How is the Housing Market Influenced By the Economy?

A healthy economy is certainly a good thing when it comes to demand for housing, but how much can the economy actually impact the real estate market?

Both the economy and housing market influence each other to some degree. More specifically, here are a few ways that the economy impacts the real estate market and what that means for buyers and sellers.

Spending Confidence Weakens

When things are more expensive to buy, consumers are less likely to spend their hard-earned money. Generally speaking, consumers are more likely to spend their money on expensive goods – including real estate – when they’re more confident about the economy.

If the economy is on unstable ground, however, consumers will be more likely to be wary of what they spend their money on. In this case, they’ll be more apt to holding onto their capital until they’re certain that whatever they’re spending their money on is worth the investment.

In terms of the housing market, buyers are more comfortable spending their money on a home if the economy is looking up. This reinforces consumer confidence in spending and is healthy for the real estate market. In this case, demand is usually higher, driving up prices of homes on the market. But an unstable economy will usually result in fewer people buying homes, which decreases demand and sends home prices plummeting.

In a weak economy, consumers don’t want to risk losing money, so they’ll be less likely to spend hundreds of thousands of dollars on a home that may end up decreasing in value.

Housing Starts and Home Sales Slump

Both housing starts and existing home sales are important indicators of a strong economy. If the economy is weak, the supply of money tightens and lending criteria tends to become more stringent, making it even harder for buyers to make a purchase.

Funds become more difficult to borrow, and fewer buyers get into the real estate market. Further, housing inventory usually escalates and takes much longer to sell.

Mortgage Rates Increase

One of the more obvious things that buyers will notice when it comes to the economy and housing market are the interest rates on mortgages. Interest rates are crucial factors when it comes to housing affordability.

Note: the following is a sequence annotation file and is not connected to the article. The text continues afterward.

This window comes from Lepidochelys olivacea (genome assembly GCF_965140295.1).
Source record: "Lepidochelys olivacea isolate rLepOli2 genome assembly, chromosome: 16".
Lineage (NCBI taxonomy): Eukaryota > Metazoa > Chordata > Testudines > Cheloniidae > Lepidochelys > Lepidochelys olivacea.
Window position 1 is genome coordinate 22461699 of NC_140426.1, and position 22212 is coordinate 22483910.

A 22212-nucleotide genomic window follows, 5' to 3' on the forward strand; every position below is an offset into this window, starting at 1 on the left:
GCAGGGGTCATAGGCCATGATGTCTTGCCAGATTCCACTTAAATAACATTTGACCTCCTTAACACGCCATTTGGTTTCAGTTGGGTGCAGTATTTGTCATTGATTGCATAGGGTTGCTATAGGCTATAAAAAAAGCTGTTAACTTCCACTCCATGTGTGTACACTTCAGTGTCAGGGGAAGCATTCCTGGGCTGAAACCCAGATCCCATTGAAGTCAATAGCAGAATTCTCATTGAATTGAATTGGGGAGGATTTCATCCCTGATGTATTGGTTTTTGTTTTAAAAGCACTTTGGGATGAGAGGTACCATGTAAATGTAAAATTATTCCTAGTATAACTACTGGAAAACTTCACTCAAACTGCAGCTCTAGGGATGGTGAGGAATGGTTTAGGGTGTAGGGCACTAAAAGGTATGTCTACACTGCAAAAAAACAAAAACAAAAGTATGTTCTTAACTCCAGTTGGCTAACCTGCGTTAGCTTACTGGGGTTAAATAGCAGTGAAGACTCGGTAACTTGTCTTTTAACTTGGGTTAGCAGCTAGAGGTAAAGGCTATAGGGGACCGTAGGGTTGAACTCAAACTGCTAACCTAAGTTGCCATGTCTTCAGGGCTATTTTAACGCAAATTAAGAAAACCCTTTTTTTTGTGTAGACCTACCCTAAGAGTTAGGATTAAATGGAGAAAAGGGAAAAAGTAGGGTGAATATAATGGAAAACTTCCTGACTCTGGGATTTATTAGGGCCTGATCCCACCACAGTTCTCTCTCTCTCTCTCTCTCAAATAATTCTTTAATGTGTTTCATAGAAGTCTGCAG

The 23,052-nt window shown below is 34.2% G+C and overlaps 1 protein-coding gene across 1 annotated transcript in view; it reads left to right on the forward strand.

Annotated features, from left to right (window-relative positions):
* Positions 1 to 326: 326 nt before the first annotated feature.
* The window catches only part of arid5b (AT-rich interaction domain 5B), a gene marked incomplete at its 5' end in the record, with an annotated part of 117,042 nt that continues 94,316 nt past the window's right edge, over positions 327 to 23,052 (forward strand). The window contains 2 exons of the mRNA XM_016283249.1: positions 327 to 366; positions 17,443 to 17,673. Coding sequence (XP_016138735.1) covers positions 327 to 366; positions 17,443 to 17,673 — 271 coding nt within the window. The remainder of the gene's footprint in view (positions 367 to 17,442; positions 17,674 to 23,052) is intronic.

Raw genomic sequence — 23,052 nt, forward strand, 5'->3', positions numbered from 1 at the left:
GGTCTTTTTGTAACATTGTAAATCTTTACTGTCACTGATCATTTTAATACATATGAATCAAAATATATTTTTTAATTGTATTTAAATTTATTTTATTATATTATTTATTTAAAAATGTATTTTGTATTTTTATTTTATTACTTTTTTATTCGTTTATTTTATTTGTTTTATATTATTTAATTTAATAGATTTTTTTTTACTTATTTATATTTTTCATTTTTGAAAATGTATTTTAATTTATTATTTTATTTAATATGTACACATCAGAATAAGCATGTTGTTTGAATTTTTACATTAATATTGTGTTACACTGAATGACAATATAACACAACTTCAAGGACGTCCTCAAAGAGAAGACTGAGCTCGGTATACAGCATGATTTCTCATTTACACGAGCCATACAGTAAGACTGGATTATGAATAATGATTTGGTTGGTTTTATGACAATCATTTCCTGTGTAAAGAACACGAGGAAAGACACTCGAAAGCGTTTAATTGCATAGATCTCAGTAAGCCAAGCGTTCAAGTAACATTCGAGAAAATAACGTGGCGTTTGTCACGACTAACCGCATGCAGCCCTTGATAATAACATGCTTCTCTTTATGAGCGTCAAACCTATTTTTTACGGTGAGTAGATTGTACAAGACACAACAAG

In addition to the actual price of homes, the mortgage rates themselves can determine whether or not a buyer will be able to afford to make a purchase or not. Even a fraction of a percent can mean the difference of thousands of dollars over the life of the loan.

These days, buyers are looking at spending an average of $565,330, which is what the median home price is in California right now. At a mortgage interest rate of 4.69%, borrowers who put a 5% down payment would end up with monthly mortgage payments of $2,768. That’s a pretty heavy amount for many homebuyer hopefuls with average salaries.

And with each incremental increase in the interest rate, the mortgage payments will subsequently increase. When the stock markets take a turn for the worse and the surrounding economy suffers, interest rates tend to go up. That’s because lenders need to hedge against the risk of loaning out money to borrowers during times of economic uncertainty.

The ripple effect is felt in the real estate market. With higher interest rates come more expensive mortgages, which makes buying a home out of reach for more consumers.

When the stock market and economy are stable, however, the opposite is true. Mortgage interest rates can plateau and even decrease when things have normalized in the stock market.

Required Down Payment Amounts Increase

Not only do higher mortgage interest rates make a home purchase less achievable, so do higher down payment amounts. Much like when lenders charge higher interest rates to hedge against the potential risk of loaning money in an unstable economy, they’ll also require buyers to come up with a higher down payment amount for the same protection.

The more money a consumer is able to put down on a home purchase, the less money the lender needs to loan out. A small loan amount is less of a risk for lenders than a higher one. But coming up with a hefty down payment amount can be pretty tough.

A high-ratio conventional mortgage requires a 5% minimum down payment, which would translate into a down payment amount of $28,266. That’s quite a bit of money for consumers to have to come up with. And if the economy and stock markets aren’t performing up to par, many consumers might not have as many assets to pull from any investment portfolios if they’re depending on such investments for a down payment.

But an economy that’s doing well and a stock market that’s seeing more green than red means that investing consumers’ portfolios may be better able to provide them with the cash needed to put towards a down payment.

The Bottom Line

A good, strong economy is good for everyone, including buyers, sellers, real estate agents, and the housing market as a whole. While a healthy economy might strengthen a housing market, a weak one can have an opposite effect. Of course, that doesn’t mean that buying or selling in a weak economy is a bad idea or even impossible. As long as your finances are in order and you’ve got a seasoned real estate agent behind you, it’s certainly possible to make a sound purchasing or selling decision, even when the economy has room for improvement.